Currency depreciation would have effects much like what’s happened in Japan during the Abe administration.  National wealth and the standard of living of ordinary citizens could take a substantial beating.  Export-oriented industries would thrive.

It’s likely that French companies would have a more difficult time raising money in global capital markets, if France refuses to honor its existing euro-denominated debt.  Companys’ repayment of debt not denominated in francs would become more costly.

Knock-on effects:  my guess is that Italy wouldn’t be far behind France in leaving the euro.  The currency union would likely end up being Germany plus bells and whistles.

The way bond investors are now taking defensive measures is by selling their French government-issued euro bonds for German issues, giving up 0.4% in annual yield to avoid a potential currency loss.

We, as equity investors, can do something similar now, by avoiding non-French multinationals with large exposure to the French economy.  If we want to/need to have some French exposure, it should be in companies that will benefit from possible devaluation–that is, firms with costs in France but revenues elsewhere.  Here the performance of Japanese stocks should be a good guide, except that I’d avoid French companies with a lot of foreign debt.

trying to make money

I consider betting on future political developments to be a dubious enterprise.  If Marine Le Pen makes an unusually good showing in the first round (of two) in French voting in April, and if the French market sells off sharply on that result, I’d be tempted to look for beaten down French multinationals, on the thought that Le Pen would lose in the second round.  I’m not sure I’d actually do anything, but I’d be willing to think about it.  This would imply beginning to study potential purchase candidates, or a suitable ETF, now.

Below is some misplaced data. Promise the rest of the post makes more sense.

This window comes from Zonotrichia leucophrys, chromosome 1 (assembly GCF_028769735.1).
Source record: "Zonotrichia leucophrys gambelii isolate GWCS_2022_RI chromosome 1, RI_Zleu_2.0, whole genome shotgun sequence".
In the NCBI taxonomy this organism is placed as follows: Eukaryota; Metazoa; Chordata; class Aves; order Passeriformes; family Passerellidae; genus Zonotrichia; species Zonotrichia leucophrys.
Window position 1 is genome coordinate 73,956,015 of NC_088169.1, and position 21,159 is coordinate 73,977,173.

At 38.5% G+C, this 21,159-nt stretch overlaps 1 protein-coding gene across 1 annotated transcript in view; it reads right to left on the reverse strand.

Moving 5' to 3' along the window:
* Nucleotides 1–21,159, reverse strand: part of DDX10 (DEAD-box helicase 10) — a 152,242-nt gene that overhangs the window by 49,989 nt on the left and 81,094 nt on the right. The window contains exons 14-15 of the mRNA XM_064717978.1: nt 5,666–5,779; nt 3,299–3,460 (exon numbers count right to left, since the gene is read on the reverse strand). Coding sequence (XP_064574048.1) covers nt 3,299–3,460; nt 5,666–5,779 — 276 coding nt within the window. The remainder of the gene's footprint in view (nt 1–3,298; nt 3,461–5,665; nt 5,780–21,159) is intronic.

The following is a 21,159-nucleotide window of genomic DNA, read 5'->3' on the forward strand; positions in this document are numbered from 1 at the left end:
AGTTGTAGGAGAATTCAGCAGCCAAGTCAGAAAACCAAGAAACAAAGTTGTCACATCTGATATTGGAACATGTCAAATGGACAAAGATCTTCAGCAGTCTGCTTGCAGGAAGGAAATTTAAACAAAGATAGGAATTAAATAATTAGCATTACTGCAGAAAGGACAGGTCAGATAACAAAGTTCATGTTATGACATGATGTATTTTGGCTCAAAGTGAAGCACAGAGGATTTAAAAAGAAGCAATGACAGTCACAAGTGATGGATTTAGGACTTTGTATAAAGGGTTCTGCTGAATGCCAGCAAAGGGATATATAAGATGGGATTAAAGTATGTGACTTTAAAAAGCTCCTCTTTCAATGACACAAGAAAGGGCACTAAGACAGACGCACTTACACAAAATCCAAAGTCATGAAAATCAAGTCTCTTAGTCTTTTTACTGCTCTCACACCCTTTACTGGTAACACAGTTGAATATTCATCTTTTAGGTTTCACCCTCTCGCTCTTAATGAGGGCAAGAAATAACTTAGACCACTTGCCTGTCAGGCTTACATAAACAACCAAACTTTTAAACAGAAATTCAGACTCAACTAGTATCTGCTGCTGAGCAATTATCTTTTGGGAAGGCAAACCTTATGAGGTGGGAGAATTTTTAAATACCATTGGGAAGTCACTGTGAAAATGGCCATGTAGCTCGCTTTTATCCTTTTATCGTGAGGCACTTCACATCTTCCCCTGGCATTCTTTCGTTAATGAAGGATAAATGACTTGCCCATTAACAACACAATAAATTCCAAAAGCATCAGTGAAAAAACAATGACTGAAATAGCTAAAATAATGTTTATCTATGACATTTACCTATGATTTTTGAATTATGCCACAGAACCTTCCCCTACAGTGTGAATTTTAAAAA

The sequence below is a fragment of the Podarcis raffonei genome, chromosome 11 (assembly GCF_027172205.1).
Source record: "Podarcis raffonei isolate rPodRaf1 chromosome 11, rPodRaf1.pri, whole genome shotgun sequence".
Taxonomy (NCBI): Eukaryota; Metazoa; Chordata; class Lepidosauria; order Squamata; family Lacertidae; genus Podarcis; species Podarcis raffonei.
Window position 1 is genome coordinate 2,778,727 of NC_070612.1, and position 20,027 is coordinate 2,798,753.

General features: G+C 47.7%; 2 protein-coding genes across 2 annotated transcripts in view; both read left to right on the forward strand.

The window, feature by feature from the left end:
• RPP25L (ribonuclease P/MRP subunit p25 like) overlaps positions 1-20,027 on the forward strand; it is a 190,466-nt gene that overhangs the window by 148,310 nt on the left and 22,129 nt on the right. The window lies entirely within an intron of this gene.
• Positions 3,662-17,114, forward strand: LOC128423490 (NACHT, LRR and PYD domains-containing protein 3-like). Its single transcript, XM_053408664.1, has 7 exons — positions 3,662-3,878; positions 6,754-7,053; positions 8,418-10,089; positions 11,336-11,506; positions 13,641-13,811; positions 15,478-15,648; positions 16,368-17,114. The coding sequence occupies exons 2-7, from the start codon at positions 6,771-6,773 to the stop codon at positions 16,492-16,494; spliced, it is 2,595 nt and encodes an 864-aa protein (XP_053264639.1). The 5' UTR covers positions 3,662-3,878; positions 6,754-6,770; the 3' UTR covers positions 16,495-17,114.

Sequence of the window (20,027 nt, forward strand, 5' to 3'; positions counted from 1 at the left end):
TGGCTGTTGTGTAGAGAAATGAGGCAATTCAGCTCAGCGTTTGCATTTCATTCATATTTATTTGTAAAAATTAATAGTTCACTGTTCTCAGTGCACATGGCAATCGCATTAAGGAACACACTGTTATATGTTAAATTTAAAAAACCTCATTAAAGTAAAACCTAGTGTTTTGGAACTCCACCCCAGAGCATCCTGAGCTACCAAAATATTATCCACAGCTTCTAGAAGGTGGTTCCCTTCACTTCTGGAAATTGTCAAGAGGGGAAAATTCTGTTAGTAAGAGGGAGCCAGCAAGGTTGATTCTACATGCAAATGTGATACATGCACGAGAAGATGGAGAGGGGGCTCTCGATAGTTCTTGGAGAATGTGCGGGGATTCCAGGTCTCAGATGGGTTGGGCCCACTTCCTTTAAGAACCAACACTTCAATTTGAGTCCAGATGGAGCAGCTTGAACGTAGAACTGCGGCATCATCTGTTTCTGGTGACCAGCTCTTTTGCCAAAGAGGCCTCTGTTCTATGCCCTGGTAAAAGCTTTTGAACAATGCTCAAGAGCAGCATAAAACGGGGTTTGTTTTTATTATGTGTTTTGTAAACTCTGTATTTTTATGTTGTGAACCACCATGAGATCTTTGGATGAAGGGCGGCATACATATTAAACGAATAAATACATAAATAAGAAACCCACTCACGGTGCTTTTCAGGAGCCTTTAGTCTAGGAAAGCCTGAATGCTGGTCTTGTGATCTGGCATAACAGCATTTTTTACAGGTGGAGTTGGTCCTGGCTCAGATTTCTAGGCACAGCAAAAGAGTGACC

a French sovereign debt default?!?

First there was the surprise Brexit vote in the UK, after which sterling plunged.

Then there was the improbable victory of Donald Trump in the US presidential election, which sent the dollar soaring.

Now there’s France, where the odds of a far-right presidential victory by the Front National have improved.  A competing right-of-center candidate, former frontrunner François Fillion, has been hurt by allegations that his wife and children did little/no work in government jobs he arranged for them (with aggregate pay totaling about €1 million).

If Marine Le Pen, the FN leader and standard bearer, were to win election in May (oddsmakers now give this about a 1 in 12 chance), her victory might conceivably snowball into a similar sea change in the National Assmebly election in June.  Were the FN to win control of the legislature too, the party says it will leave the euro and re-institute the franc as the national currency.  In addition, it intends to, in effect, default on €1.7 trillion in French government bonds by repaying the debt in new francs, at an exchange rate of 1 Ffr = 1 €.

Improved prospects for Ms. Le Pen–plus, I think, President Trump demonstrating he means to do his best to keep all his campaign promises–have induced a mini-panic in the market for French-issued eurobonds.  Trading at a 40 basis point premium to similar bonds issued by Germany as 2017 opened and +50 bp in late January, they spiked to close to an 80 bp premium last week.

my take

At this point, the conditions that would trigger a French exit from the euro and its refusal to honor its euro debt instruments seem high unlikely.  Still, the possibility is worth thinking through, since the financial markets consequences of Frexit would likely be much more severe than those of Brexit.

More tomorrow.








internal/external adjustment and the EU